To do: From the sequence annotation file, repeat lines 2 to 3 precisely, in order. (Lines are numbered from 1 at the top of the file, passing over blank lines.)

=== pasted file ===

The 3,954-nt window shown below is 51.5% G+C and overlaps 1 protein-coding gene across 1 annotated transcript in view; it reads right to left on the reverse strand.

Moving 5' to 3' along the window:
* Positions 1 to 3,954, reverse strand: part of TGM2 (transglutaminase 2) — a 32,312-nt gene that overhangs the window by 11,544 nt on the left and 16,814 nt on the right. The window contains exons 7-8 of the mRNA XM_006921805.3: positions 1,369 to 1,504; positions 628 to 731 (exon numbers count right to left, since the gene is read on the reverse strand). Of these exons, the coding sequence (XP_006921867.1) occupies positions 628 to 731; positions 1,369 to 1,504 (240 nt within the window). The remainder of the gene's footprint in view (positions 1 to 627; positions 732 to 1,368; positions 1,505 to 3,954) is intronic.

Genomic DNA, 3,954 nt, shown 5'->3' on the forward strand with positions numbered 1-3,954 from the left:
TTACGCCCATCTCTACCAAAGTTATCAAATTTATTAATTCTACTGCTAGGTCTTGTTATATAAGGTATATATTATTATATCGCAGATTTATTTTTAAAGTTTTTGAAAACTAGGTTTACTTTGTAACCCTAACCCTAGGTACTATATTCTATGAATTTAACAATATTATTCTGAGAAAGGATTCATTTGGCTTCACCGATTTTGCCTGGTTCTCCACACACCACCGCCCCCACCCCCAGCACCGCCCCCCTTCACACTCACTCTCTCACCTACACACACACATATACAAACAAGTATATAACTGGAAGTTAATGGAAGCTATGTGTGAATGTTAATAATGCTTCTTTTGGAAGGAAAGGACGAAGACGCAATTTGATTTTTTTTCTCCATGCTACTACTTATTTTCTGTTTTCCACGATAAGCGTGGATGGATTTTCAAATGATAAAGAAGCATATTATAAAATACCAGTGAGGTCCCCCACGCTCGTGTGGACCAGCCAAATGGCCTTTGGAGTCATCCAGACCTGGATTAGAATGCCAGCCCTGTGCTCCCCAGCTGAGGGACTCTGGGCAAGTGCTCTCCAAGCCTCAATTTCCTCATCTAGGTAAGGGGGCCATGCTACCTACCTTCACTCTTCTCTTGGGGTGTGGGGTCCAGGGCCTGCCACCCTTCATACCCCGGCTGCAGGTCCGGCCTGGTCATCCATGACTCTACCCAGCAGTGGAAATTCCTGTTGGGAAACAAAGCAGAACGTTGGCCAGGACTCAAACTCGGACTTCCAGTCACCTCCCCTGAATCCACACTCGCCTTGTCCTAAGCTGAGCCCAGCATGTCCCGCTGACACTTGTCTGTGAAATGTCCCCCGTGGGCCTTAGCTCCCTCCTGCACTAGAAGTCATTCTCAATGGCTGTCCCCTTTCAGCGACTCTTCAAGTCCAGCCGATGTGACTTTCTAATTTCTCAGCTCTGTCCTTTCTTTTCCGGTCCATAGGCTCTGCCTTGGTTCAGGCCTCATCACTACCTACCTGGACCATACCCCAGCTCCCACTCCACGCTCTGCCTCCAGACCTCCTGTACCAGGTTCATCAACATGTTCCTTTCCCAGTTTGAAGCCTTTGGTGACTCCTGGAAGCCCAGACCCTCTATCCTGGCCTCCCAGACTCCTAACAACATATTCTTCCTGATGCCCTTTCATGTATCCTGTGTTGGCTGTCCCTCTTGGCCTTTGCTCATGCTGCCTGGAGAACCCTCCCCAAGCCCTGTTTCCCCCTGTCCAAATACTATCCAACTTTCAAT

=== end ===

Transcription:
Moving 5' to 3' along the window:
* Positions 1 to 3,954, reverse strand: part of TGM2 (transglutaminase 2) — a 32,312-nt gene that overhangs the window by 11,544 nt on the left and 16,814 nt on the right. The window contains exons 7-8 of the mRNA XM_006921805.3: positions 1,369 to 1,504; positions 628 to 731 (exon numbers count right to left, since the gene is read on the reverse strand). Of these exons, the coding sequence (XP_006921867.1) occupies positions 628 to 731; positions 1,369 to 1,504 (240 nt within the window). The remainder of the gene's footprint in view (positions 1 to 627; positions 732 to 1,368; positions 1,505 to 3,954) is intronic.